Ceramics has filled a void. This new discovery has helped me to deal with bereavement, helping to take my mind off my mum (while thinking of her most of the time.)
I am, excuse the pun, fired up! I have to say, most of this enthusiasm is nurtured by tutor Martin, along with incredibly sweet and helpful technician Michael. Both have been supportive, full of great suggestions, and patient. I have learned so much in a short time - how to mix glazes, make a plaster mould, a slip cast bow, use the extruder. Still a lot to learn but I am confident that with what I know so far, I can indulge myself in clay to my heart's content.
Ironically, my step-mother was a potter, and as I grew up with her pots and vases would appear around the house. This was the 70s, an experimental period, and she created harsh texture, random glazing, a technique of her own. She had a kiln, a wheel ... but it all passed me by. I had no interest in learning - a missed opportunity, I now realise.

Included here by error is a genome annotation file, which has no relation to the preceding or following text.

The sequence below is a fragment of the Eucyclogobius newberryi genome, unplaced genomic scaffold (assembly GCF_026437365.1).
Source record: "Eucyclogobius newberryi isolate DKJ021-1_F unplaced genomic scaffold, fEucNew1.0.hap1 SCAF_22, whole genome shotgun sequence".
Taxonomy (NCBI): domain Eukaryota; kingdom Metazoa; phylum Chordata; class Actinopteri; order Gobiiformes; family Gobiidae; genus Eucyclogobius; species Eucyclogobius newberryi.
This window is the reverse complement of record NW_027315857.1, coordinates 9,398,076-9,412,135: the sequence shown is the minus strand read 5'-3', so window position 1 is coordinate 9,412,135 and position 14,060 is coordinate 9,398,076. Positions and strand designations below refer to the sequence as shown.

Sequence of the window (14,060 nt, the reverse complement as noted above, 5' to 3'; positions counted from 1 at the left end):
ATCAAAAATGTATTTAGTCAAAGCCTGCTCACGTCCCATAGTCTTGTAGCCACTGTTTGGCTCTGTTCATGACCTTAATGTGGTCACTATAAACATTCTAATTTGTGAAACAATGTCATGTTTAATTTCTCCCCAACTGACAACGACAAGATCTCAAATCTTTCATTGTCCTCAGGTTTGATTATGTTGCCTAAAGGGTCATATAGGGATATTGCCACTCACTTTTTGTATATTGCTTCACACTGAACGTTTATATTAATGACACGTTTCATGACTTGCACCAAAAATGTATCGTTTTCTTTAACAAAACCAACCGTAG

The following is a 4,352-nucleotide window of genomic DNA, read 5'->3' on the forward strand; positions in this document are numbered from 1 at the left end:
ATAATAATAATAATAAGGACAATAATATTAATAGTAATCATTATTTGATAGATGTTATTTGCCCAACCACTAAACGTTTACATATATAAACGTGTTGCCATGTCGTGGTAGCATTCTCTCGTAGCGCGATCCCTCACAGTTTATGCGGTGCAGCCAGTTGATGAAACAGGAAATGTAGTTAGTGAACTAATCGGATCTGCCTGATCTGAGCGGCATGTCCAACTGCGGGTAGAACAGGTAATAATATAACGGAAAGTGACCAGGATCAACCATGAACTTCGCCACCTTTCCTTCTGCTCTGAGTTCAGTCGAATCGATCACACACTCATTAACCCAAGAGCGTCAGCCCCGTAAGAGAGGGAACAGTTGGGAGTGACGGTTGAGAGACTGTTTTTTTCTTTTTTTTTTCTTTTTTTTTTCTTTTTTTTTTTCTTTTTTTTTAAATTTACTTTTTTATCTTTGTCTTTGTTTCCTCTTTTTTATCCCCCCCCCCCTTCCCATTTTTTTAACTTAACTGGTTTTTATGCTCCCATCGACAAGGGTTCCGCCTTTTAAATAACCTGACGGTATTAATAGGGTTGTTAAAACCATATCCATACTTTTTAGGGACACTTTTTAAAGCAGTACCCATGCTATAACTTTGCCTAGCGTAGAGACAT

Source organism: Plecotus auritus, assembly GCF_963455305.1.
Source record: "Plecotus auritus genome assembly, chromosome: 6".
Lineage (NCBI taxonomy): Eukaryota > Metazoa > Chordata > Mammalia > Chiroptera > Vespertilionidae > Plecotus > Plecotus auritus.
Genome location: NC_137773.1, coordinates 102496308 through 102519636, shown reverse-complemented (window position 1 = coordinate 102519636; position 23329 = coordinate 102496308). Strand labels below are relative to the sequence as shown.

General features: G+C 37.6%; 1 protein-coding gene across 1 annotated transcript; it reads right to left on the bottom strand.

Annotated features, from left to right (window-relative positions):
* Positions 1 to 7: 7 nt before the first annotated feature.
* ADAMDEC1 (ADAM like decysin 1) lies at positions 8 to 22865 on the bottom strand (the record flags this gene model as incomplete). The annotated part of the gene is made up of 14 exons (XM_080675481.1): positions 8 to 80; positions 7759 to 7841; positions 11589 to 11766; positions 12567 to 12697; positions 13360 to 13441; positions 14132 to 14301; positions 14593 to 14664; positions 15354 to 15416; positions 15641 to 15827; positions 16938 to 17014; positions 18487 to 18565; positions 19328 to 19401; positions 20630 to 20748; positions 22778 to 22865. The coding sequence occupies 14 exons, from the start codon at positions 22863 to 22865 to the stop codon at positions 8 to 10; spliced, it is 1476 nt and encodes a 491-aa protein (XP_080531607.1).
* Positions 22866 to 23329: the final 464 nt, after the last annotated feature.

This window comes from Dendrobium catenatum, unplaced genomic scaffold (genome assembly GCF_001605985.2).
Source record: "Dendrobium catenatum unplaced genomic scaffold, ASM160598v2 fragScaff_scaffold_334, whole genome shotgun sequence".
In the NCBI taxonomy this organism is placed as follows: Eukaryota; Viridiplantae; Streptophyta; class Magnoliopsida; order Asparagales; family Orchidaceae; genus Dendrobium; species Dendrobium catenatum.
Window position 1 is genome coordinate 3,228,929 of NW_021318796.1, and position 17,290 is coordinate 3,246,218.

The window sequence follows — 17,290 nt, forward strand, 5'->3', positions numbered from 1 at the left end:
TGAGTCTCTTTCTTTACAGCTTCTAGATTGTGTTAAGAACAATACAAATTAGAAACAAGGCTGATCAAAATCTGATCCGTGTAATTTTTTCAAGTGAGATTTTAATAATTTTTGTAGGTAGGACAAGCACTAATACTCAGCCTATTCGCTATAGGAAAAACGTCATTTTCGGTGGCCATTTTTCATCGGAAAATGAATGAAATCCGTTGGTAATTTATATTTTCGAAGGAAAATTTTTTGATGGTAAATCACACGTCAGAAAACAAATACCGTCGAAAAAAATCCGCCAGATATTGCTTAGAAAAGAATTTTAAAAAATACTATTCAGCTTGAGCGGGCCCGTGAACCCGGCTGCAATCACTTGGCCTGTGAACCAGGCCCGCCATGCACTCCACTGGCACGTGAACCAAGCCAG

However, it is never too late to teach an old dog new tricks or do discover things you can do with clay.
As a textile artist, I have tried experimenting with some of my coil pots. I made these during the summer, producing baskets full of plates, mats, pots and hanging decorations using strips of cotton fabric and a washing line.
|textile coil pot|
|hand stitched coil twine dipped in slip and coiled into a plaster mould|
|embroidered doily dipped in slip|
Most of them crumbled, but a few were more or less intact so I have since carefully glazed them and submitted them to be stoneware fired. Watch this space ...